about writing and life and God

Compare and compute

on August 22, 2012

Actually I mean compare and compete. That’s what all this social media networking seems to be about. And I’ve got hooked in so I check my stats and my followers and make sure I comment on other people’s blogs and tweet frequently and retweet and…

I know. Authors have to do much of their own marketing these days, whether they’ve self-published or not. Just writing the book is no longer enough. You don’t deliver it like a baby for someone else to bring up. You have to pitch in and keep it alive.

This demands a change in the authorial mind-set. And it isn’t easy. Those of us over a certain age who began our writing/publishing careers with companies which had marketing departments and a fleet of sales reps thought our job was the writing bit, being co-operative and friendly authors who didn’t moan about the covers or groan about the blurbs, but did what we were told, turned the queries and the proofs round within the time allocated and expressed our gratitude in winsome acknowledgements.

No longer. We need to build our platform before we deliver the book and then make sure we keep our brand nicely polished and our name in the public gaze so our books will sell themselves off the Amazon warehouse shelves or fly through the ether to our readers’ Kindles. And somehow we’re supposed to write the next book and deliver it by the agreed deadline.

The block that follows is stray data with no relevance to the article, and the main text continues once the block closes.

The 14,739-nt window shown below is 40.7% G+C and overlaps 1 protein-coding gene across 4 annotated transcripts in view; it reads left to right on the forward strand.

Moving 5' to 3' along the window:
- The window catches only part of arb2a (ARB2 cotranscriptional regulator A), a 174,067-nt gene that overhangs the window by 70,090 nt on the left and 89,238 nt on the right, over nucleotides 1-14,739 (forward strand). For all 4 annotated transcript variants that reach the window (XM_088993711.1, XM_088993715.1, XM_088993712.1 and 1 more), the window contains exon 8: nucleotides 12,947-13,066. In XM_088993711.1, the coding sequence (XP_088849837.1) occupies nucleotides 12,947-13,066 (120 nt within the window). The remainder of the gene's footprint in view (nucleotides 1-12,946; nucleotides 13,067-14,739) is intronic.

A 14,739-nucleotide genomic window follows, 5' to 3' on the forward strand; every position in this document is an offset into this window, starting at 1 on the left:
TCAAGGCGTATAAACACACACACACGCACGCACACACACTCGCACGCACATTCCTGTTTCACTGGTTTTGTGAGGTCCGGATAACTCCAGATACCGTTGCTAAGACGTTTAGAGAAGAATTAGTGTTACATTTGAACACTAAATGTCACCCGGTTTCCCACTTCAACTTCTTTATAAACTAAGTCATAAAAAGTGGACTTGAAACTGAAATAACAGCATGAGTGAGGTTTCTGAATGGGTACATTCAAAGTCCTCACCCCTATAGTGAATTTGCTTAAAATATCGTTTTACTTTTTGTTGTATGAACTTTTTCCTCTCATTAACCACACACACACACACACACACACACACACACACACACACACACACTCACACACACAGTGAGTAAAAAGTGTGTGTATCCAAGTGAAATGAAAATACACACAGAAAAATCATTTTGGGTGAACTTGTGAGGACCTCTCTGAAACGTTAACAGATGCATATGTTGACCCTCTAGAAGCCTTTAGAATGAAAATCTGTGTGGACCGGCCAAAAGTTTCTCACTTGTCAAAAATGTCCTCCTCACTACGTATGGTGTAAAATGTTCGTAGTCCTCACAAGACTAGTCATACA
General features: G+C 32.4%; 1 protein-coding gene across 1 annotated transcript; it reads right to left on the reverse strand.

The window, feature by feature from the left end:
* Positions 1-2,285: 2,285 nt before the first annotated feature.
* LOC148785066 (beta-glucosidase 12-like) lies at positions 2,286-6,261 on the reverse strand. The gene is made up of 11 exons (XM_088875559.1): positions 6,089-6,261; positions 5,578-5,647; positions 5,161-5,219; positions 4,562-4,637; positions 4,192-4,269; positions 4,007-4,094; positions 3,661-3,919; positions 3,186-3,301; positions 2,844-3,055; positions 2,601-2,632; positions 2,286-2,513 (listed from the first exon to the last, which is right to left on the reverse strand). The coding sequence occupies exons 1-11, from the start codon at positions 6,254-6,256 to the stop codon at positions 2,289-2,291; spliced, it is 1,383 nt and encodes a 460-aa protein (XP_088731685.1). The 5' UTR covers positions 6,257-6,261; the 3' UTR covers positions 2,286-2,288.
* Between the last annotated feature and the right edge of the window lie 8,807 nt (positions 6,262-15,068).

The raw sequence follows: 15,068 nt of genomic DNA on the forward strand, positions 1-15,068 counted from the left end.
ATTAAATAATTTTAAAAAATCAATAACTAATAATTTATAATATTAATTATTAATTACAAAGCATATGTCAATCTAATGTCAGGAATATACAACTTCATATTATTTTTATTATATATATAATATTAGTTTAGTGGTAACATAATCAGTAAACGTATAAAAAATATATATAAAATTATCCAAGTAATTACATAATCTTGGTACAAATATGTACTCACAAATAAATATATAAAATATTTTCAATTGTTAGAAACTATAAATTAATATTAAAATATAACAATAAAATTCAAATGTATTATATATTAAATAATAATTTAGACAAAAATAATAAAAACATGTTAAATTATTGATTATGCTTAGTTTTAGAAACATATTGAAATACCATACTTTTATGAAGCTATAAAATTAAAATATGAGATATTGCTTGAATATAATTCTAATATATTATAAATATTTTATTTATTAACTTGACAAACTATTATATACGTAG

Yes, you detect a degree of tetch. Even a degree of weariness with this not-so-merry-go-round.

Many authors are introverts, like me. Puffing our own stuff, strutting our stuff – whether face to face or over the internet – is foreign to us, uncomfortable. But all the newbies are doing it. It is blatantly obvious these days that you don’t have to be a decent writer (or even write grammatical English) so long as you self-publish/Kindle-publish and know how to work the social media networks to get the stats right and the punters purchasing.

There’s an old saying: ‘Jack of all trades but master of none.’ When does self-publishing and self-marketing become a kind of publishing Jack-of-all-trades and the mastery of the written word is lost in in the process?



One response to “Compare and compute

  1. Pat says:

    Got to get with the programme, I’m afraid. The one goes with t’other these days.
    And once upon a time, everyone all wrote longhand, with a quill pen in the beginning, then on a typewriter and now with the jolly old computer, and even that’s often a laptop now.
    Writers coped with that transition. I’m sure they’re up for the next one.

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